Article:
DUBAI (Reuters) - A Saudi court on Sunday postponed until November the trial of prominent Islamist preacher Salman al-Awdah, who could face the death penalty on terrorism-related charges, his son said.
The public prosecutor requested the maximum penalty for Awdah, a 62-year-old Sunni Muslim cleric with a strong social media following, at the last secret hearing in May on charges including "spreading discord and incitement against the ruler".
"After waiting five hours, they just postponed it until Nov. 5," his son Abdullah al-Awdah, who is in the United States, told Reuters of the hearing scheduled for Sunday.
Awdah is one of dozens of clerics, activists and intellectuals arrested since Saudi Crown Prince Mohammed bin Salman rose to power in 2017, even as the conservative kingdom enacted some social and economic reforms.
Amnesty International on Friday criticised the "sham trial" and called on Saudi authorities to release Awdah and drop all charges against him.
Awdah has "gone through a terrible ordeal, including prolonged pre-trial detention, months of solitary confinement, incommunicado detention and other ill-treatment - all flagrant violations to his right to a fair trial", Lynn Maalouf, Amnesty's Middle East Research Director, said in a statement.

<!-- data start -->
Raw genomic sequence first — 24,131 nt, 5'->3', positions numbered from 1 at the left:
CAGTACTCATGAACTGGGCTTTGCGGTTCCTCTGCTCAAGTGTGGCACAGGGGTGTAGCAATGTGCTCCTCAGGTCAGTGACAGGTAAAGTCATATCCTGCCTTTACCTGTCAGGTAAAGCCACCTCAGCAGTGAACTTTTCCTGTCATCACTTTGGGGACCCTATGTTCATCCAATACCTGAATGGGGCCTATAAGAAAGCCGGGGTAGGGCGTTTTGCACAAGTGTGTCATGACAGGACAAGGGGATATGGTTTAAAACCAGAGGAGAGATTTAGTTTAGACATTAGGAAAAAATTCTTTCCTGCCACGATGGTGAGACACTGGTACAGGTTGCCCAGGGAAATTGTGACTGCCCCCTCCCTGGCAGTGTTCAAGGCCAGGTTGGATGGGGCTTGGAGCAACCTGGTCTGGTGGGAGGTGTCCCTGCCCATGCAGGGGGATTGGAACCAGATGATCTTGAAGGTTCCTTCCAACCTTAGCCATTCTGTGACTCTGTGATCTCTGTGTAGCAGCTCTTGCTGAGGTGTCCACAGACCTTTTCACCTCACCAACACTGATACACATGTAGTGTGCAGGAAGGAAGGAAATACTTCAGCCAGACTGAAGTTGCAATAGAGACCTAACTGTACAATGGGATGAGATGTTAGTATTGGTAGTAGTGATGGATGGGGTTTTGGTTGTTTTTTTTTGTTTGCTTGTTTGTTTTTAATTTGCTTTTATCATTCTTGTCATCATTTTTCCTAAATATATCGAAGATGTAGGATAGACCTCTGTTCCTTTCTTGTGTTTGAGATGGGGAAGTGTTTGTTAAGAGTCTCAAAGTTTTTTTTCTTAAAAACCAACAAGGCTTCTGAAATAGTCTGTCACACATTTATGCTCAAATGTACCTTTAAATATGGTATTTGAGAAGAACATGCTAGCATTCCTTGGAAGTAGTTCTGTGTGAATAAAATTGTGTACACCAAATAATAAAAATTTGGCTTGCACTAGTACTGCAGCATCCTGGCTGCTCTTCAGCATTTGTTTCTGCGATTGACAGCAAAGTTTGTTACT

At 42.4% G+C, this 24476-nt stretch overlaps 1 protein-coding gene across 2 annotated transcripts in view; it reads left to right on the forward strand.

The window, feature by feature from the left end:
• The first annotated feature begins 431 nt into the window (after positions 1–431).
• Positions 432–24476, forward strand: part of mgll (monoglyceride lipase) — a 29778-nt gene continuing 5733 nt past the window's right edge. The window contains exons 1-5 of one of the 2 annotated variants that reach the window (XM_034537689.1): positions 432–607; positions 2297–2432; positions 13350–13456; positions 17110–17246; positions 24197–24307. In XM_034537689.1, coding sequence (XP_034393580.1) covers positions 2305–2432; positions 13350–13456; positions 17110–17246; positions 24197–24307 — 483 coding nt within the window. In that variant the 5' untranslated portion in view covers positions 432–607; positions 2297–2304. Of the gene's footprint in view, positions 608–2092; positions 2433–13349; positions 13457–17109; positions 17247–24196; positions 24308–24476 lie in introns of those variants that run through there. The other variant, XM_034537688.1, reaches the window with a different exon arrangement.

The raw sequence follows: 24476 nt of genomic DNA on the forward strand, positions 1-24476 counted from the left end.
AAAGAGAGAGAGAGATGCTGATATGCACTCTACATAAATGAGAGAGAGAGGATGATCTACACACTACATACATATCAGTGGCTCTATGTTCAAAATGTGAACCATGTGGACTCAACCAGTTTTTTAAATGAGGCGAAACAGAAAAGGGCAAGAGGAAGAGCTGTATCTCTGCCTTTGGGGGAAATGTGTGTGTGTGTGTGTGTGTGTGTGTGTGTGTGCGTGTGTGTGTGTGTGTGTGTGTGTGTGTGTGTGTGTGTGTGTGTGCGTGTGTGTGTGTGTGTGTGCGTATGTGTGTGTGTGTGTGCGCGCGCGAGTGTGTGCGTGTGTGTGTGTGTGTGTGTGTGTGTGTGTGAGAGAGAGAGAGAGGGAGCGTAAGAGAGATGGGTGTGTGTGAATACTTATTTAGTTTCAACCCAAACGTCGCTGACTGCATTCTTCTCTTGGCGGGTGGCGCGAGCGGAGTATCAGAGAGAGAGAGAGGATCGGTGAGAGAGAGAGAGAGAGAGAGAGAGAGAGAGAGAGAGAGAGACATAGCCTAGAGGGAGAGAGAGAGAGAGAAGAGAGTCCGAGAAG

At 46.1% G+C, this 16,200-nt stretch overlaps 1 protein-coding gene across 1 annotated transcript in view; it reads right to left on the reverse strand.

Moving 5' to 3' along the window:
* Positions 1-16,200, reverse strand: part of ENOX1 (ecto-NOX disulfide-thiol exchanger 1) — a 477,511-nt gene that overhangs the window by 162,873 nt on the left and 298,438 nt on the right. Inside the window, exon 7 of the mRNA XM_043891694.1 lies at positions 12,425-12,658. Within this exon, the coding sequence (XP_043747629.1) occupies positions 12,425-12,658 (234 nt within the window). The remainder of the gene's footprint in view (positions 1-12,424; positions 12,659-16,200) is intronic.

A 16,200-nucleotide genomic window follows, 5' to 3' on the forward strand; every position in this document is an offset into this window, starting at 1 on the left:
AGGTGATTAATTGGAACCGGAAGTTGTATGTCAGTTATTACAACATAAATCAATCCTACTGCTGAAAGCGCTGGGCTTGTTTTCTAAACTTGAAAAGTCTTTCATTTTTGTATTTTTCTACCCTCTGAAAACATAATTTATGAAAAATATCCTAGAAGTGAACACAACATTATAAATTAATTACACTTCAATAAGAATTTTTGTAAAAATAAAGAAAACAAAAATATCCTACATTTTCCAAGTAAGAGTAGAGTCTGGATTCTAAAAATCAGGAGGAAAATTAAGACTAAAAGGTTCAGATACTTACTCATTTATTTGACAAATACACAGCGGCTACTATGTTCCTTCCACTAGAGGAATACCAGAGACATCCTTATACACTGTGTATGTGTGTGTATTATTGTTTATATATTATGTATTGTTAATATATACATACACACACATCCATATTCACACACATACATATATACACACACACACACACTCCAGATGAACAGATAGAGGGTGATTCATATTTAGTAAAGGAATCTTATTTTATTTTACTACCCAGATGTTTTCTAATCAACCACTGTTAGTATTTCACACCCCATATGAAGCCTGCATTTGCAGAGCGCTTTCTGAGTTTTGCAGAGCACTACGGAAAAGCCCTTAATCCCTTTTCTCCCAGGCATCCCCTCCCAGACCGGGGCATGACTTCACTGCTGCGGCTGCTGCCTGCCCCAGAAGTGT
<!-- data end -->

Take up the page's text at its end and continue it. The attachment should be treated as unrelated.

The Saudi government communications office did not immediately respond to a request for comment.
After previously criticising the government over human rights, Awdah was arrested in September 2017 at his home a few hours after he posted on Twitter urging Qatar and Saudi Arabia to end a diplomatic row.
Saudi Arabia, an absolute monarchy where protests and political parties are banned, does not tolerate public criticism.
The kingdom has come under increasing global scrutiny over its human rights record since the murder of journalist Jamal Khashoggi last year at the hands of Saudi agents, and the detention of around a dozen women activists.
Last April, Saudi Arabia beheaded 37 Saudis across the Gulf state, mostly minority Shi'ite Muslims, over terrorism crimes. The U.N. human rights chief condemned the executions over concern about lack of due process and fair trial guarantees, and said at least three of the men were minors when sentenced.
(Reporting by Aziz El Yaakoubi; Editing by Andrew Cawthorne and Dale Hudson)